Juvenile Justice System Improvement Project: Apply Now
I've written several times about the excellent work done by Dr. Mark Lipsey, his colleagues, and the Center for Juvenile Justice Reform (CJJR) at Georgetown to help local jurisdictions do a better job of providing evidence-backed services in their juvenile justice systems. Here's your chance to benefit.
Then they partnered with Georgetown's Center for Juvenile Justice Reform (CJJR), led by Shay Bilchik, to create the Juvenile Justice System Improvement Project (JJSIP), which -- according to the official announcement from CJJR -- "embeds [those principles] within the Office of Juvenile Justice and Delinquency Prevention’s Comprehensive Strategy for Serious, Violent, and Chronic Juvenile Offenders as developed by Dr. James C. Howell and John Wilson. In doing so, the JJSIP provides a framework for improving juvenile justice practice throughout the entire juvenile justice continuum."
Is the Juvenile Justice System "Improving Lives or Devastating Them?" and More: a Roundup
- Is the Juvenile Justice System "Improving Lives or Devastating Them?" U.S. Attorney General Asks
Attorney General Eric Holder wants to see the juvenile justice system shift from prosecution and punishment to prevention and intervention, as he made clear in a March 7th speech to the National Association of Counties Legislative Conference. Among other things, he pointed to the evidence showing that "scared straight programs" are ineffective, and the high rate of sexual victimization of detained youth.
- States Try Fewer Youth in Adult Court
Only a few states -- New York and North Carolina among them -- continue to treat 16-year-olds as adults when it comes to the justice system. Money's an issue, because it's more expensive to try them in the juvenile justice system. However, a new analysis from the Vera Institute of Justice finds that the fiscal benefits outweigh the costs.
- States Back Away From Punitive Drug Laws
The high cost of imprisoning low-level drug offenders is adding momentum to efforts to reform punitive drug laws that incarcerate people without addressing their underlying treatment problem.
What is the Real Cost of Trying Teens as Adults?
The New York Times reported March 5 that the national trend of trying teens as adults in criminal cases is reversing. Almost all states have raised, or are raising, the age teens are tried as adults. The opposition to this trend argues that it is too costly to try teens as minors.
The generally accepted assumption is that states save money by trying teens in adult criminal court, rather than in juvenile courts. But is this assumption really true in the long run? What is the real cost of trying teens as adults?
Certainly, in the short-term, the more involved and supportive approach of juvenile courts may cost more than criminal courts. Juvenile courts emphasize treatment rather than punishment. That focus can mean that more people are employed in the care and rehabilitation of offenders in juvenile court than in the adult counterpart.
The National Parent Caucus; Meeting the Needs of Forgotten Families
Beginning in 1998, with my son's first arrest at the age of 12, I embarked on a journey that I was ill-equipped to handle. When I gave birth to my children, I had high hopes and dreams for them -- this arrest and the succeeding problems that lay ahead for him were never a part of those hopes and dreams.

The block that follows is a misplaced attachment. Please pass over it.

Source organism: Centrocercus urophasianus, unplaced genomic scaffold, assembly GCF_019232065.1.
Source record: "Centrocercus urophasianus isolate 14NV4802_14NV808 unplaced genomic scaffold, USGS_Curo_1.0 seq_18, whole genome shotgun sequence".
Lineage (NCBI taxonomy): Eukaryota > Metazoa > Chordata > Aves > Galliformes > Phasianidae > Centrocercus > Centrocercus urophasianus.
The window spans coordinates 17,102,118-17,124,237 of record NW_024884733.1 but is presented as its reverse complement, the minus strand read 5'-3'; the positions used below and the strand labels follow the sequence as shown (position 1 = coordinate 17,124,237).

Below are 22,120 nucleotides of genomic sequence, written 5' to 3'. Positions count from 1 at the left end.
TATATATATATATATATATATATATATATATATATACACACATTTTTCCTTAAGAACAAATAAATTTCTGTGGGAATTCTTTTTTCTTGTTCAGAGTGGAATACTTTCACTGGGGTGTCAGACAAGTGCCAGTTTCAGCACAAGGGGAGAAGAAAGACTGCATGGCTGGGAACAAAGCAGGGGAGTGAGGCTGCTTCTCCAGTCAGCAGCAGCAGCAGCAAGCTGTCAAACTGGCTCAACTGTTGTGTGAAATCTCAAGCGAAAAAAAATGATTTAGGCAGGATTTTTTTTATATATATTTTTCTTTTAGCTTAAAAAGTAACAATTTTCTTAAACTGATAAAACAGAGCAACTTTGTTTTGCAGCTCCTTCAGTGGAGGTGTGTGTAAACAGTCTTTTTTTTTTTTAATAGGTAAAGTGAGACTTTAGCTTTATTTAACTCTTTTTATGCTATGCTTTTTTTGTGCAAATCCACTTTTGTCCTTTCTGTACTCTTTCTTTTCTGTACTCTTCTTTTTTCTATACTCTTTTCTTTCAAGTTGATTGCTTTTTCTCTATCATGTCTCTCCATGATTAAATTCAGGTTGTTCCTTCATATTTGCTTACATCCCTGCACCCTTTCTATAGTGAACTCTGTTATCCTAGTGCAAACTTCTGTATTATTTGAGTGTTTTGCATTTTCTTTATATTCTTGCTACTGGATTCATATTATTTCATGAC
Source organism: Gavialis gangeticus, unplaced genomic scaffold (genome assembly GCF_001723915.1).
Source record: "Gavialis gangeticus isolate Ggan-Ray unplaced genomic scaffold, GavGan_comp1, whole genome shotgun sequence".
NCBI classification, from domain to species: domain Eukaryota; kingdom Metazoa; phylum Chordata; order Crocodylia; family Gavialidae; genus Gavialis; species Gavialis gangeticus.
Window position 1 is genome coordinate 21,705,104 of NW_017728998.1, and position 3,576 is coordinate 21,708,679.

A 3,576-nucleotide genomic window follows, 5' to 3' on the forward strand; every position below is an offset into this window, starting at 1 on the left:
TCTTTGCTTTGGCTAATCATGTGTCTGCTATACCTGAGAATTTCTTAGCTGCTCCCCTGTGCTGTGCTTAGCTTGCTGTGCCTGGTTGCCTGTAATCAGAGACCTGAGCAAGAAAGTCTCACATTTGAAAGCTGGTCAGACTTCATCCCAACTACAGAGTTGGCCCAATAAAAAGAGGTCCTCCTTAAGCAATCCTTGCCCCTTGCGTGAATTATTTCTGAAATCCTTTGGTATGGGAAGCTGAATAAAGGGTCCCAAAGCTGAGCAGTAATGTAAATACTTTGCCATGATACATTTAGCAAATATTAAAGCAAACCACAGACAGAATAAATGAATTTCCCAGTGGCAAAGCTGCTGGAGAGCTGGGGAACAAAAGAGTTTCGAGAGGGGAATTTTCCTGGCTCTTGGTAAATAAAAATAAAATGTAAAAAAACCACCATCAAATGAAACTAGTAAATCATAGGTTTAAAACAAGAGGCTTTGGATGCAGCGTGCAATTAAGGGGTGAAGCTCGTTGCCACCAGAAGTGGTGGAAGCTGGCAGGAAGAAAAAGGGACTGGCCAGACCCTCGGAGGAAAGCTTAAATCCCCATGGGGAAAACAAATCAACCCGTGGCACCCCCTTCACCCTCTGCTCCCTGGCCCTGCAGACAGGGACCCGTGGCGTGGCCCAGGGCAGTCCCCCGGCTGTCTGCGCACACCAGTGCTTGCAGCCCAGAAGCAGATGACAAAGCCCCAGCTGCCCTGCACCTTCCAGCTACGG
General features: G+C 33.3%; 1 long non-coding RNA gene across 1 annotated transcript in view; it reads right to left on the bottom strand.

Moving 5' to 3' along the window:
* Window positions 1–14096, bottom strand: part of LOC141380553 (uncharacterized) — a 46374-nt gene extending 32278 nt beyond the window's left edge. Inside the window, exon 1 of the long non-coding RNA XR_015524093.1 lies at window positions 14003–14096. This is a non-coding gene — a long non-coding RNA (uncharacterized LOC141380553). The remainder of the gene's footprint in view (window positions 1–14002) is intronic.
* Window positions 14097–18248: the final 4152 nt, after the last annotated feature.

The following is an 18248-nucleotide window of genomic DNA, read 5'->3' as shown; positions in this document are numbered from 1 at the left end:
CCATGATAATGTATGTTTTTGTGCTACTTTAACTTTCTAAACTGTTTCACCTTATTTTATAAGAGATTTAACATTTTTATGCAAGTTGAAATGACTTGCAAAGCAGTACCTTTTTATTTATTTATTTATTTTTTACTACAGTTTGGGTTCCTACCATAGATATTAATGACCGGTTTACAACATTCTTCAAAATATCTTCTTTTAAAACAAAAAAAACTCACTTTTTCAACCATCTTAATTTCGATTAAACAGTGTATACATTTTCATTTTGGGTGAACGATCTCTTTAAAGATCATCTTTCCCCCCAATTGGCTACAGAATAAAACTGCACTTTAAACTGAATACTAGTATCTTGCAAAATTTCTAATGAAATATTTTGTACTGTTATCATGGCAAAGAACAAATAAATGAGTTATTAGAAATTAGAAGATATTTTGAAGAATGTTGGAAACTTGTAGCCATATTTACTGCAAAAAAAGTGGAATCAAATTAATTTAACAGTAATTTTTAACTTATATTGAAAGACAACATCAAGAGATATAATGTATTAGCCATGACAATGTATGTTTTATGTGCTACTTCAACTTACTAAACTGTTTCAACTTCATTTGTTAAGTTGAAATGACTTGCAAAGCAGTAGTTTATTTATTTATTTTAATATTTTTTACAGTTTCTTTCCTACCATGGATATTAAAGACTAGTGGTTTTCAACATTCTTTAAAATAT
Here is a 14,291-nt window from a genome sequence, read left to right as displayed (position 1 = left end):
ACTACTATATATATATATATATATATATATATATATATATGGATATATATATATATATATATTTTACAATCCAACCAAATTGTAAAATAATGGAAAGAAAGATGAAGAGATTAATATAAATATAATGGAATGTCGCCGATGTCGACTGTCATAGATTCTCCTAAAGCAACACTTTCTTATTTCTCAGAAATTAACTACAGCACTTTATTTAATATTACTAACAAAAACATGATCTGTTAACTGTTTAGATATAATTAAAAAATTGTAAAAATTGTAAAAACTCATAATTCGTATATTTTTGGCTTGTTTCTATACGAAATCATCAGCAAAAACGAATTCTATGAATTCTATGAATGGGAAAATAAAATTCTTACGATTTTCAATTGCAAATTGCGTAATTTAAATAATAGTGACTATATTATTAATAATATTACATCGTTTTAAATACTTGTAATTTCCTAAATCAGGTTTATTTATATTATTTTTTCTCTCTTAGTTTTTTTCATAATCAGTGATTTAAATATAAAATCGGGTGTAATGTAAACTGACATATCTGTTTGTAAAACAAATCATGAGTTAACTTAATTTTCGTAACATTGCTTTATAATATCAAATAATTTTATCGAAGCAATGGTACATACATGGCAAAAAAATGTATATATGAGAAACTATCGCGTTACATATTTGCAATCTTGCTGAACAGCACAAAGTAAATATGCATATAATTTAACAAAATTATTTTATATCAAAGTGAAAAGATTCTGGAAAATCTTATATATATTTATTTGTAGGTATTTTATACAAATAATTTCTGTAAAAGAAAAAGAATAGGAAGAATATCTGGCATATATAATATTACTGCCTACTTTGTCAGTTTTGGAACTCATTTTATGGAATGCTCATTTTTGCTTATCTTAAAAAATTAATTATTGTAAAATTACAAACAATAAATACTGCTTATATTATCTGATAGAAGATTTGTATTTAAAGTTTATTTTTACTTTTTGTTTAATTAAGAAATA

I, like most family members who find themselves involved in the juvenile and criminal justice systems, was incredibly naive and made decisions based on what system professionals told me, never considering that it wasn't their job to help my son. Those decisions set a predictable course for my son, for those with knowledge and understanding, that would leave him emotionally and physically scarred for the rest of his life. I made those decisions without an understanding of what they meant for him or a conception of what it meant to have a "system-involved" child. For the next three years, I walked this path alone in confusion and isolation.
I sat through meetings where professionals talked about my son and I said nothing, because they presented themselves as the experts and seldom asked me anything. I sat in court rooms in front of a judge without an attorney or advocate, because I was told an attorney would only slow down my son getting the help he needed, and I believed this lie to be the truth. I sat outside the court house on the day my son was adjudicated as a delinquent and sent to a far-off facility because my legs would not carry me away from my baby, and still believed that I had done what was right. I sat by the phone for days, awaiting a call from the facility to inform me of where my son would be placed and when I would be able to visit.
Apply Now for NJJN Youth Justice Leadership Institute
"It's important that people really do understand that this void in [juvenile justice reform] leadership really is a hindrance ..."
-Diana Onley-Campbell, Program Manager, NJJN Youth Justice Leadership Institute
The National Juvenile Justice Network (NJJN) is seeking applicants for its new Youth Justice Leadership Institute. For a quick introduction to what the institute is and why it's critical to juvenile justice reform, check out my 6-minute interview with Ms. Onley-Campbell above, conducted in December, 2010. (Sorry the audio isn't quite in synch - I'm having extended technical difficulties - but I figured it worked well enough to get the point across.)
Justice for an Awful Juvenile Court Judge, and More: Roundup
- Justice for an Awful Judge